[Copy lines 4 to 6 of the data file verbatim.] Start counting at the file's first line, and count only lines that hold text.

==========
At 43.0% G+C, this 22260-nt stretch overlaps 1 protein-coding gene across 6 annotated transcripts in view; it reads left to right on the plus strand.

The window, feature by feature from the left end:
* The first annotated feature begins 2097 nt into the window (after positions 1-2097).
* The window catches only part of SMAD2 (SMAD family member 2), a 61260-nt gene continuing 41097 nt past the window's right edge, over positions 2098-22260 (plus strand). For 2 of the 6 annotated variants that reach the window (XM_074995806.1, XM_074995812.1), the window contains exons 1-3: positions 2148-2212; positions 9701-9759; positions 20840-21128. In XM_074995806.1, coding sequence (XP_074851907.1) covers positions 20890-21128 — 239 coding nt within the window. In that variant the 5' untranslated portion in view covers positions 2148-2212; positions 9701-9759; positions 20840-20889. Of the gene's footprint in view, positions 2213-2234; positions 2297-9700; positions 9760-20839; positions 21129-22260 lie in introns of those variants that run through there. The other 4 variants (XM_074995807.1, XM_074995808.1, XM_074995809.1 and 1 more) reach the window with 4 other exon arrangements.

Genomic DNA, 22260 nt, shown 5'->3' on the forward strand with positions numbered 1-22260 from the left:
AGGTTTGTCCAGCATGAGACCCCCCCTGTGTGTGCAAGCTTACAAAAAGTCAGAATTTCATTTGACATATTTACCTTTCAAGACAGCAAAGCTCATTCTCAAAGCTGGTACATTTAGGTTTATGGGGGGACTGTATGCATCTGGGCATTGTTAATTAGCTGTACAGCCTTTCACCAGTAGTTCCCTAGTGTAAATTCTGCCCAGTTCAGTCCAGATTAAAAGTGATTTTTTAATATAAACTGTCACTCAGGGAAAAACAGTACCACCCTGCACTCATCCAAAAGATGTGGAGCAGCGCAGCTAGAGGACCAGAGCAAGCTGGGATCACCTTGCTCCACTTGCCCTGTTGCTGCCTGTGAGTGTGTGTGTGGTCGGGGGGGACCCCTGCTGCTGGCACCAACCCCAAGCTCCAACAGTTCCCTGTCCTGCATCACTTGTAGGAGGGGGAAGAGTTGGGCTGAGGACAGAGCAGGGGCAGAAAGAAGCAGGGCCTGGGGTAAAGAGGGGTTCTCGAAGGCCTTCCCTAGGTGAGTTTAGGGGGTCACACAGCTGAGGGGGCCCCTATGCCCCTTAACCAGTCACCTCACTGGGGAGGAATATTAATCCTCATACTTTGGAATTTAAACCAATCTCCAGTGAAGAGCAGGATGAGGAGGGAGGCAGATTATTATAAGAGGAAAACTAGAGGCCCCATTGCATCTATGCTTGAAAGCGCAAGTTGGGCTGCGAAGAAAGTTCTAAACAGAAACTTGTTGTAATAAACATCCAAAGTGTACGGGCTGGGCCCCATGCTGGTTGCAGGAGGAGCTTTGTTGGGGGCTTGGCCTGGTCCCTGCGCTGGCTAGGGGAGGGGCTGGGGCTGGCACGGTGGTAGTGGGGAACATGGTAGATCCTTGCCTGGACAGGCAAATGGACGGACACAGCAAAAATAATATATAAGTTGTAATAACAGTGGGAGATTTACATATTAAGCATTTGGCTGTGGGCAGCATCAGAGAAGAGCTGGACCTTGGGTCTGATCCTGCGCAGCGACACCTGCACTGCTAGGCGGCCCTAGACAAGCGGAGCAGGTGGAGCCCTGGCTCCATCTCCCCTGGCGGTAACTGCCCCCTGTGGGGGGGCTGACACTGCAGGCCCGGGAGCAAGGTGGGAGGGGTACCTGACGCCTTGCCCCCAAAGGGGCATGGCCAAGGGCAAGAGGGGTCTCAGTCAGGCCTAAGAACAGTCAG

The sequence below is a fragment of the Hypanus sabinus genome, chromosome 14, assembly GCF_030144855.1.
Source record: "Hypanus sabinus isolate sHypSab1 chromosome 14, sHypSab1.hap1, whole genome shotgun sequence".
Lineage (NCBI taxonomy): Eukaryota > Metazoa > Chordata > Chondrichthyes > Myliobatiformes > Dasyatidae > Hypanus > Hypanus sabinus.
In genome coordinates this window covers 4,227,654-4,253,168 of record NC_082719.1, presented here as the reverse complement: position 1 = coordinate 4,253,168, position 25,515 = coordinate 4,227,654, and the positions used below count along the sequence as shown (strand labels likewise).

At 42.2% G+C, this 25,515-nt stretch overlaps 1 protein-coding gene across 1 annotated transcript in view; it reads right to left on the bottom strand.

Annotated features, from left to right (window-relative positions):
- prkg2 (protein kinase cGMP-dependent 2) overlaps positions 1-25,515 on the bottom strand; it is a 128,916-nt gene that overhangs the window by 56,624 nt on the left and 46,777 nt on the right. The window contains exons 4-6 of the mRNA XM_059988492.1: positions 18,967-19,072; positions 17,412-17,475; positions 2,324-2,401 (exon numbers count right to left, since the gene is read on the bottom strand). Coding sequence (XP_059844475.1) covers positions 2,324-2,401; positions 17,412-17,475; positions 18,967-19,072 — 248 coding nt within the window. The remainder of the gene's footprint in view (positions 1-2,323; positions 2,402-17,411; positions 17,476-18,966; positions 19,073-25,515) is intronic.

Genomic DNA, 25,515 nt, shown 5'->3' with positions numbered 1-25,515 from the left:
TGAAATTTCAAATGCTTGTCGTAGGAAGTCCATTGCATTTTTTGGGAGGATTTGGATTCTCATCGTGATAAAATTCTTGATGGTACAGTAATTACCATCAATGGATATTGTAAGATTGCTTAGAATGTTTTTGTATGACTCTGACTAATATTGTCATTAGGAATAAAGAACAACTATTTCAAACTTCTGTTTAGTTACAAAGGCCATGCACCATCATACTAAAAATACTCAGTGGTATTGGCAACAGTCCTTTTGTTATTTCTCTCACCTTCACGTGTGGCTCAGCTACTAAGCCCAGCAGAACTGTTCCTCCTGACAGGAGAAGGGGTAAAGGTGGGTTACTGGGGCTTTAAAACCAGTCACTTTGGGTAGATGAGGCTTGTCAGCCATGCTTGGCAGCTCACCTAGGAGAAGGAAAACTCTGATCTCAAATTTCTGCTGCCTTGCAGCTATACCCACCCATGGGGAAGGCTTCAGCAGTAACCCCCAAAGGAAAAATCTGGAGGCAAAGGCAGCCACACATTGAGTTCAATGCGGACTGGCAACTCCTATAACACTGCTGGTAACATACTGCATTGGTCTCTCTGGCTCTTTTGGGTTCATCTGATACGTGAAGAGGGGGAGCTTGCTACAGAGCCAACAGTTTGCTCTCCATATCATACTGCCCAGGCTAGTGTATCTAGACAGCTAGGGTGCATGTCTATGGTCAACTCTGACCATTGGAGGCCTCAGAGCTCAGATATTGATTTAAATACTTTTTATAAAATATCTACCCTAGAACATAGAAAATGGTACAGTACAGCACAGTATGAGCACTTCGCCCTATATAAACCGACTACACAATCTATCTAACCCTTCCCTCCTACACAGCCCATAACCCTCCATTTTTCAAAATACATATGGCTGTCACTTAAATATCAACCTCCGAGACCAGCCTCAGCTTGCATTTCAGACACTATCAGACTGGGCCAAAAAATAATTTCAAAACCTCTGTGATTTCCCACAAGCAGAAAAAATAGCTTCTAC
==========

* The window catches only part of SMAD2 (SMAD family member 2), a 61260-nt gene continuing 41097 nt past the window's right edge, over positions 2098-22260 (plus strand). For 2 of the 6 annotated variants that reach the window (XM_074995806.1, XM_074995812.1), the window contains exons 1-3: positions 2148-2212; positions 9701-9759; positions 20840-21128. In XM_074995806.1, coding sequence (XP_074851907.1) covers positions 20890-21128 — 239 coding nt within the window. In that variant the 5' untranslated portion in view covers positions 2148-2212; positions 9701-9759; positions 20840-20889. Of the gene's footprint in view, positions 2213-2234; positions 2297-9700; positions 9760-20839; positions 21129-22260 lie in introns of those variants that run through there. The other 4 variants (XM_074995807.1, XM_074995808.1, XM_074995809.1 and 1 more) reach the window with 4 other exon arrangements.

Genomic DNA, 22260 nt, shown 5'->3' on the forward strand with positions numbered 1-22260 from the left:
AGGTTTGTCCAGCATGAGACCCCCCCTGTGTGTGCAAGCTTACAAAAAGTCAGAATTTCATTTGACATATTTACCTTTCAAGACAGCAAAGCTCATTCTCAAAGCTGGTACATTTAGGTTTATGGGGGGACTGTATGCATCTGGGCATTGTTAATTAGCTGTACAGCCTTTCACCAGTAGTTCCCTAGTGTAAATTCTGCCCAGTTCAGTCCAGATTAAAAGTGATTTTTTAATATAAACTGTCACTCAGGGAAAAACAGTACCACCCTGCACTCATCCAAAAGATGTGGAGCAGCGCAGCTAGAGGACCAGAGCAAGCTGGGATCACCTTGCTCCACTTGCCCTGTTGCTGCCTGTGAGTGTGTGTGTGGTCGGGGGGGACCCCTGCTGCTGGCACCAACCCCAAGCTCCAACAGTTCCCTGTCCTGCATCACTTGTAGGAGGGGGAAGAGTTGGGCTGAGGACAGAGCAGGGGCAGAAAGAAGCAGGGCCTGGGGTAAAGAGGGGTTCTCGAAGGCCTTCCCTAGGTGAGTTTAGGGGGTCACACAGCTGAGGGGGCCCCTATGCCCCTTAACCAGTCACCTCACTGGGGAGGAATATTAATCCTCATACTTTGGAATTTAAACCAATCTCCAGTGAAGAGCAGGATGAGGAGGGAGGCAGATTATTATAAGAGGAAAACTAGAGGCCCCATTGCATCTATGCTTGAAAGCGCAAGTTGGGCTGCGAAGAAAGTTCTAAACAGAAACTTGTTGTAATAAACATCCAAAGTGTACGGGCTGGGCCCCATGCTGGTTGCAGGAGGAGCTTTGTTGGGGGCTTGGCCTGGTCCCTGCGCTGGCTAGGGGAGGGGCTGGGGCTGGCACGGTGGTAGTGGGGAACATGGTAGATCCTTGCCTGGACAGGCAAATGGACGGACACAGCAAAAATAATATATAAGTTGTAATAACAGTGGGAGATTTACATATTAAGCATTTGGCTGTGGGCAGCATCAGAGAAGAGCTGGACCTTGGGTCTGATCCTGCGCAGCGACACCTGCACTGCTAGGCGGCCCTAGACAAGCGGAGCAGGTGGAGCCCTGGCTCCATCTCCCCTGGCGGTAACTGCCCCCTGTGGGGGGGCTGACACTGCAGGCCCGGGAGCAAGGTGGGAGGGGTACCTGACGCCTTGCCCCCAAAGGGGCATGGCCAAGGGCAAGAGGGGTCTCAGTCAGGCCTAAGAACAGTCAG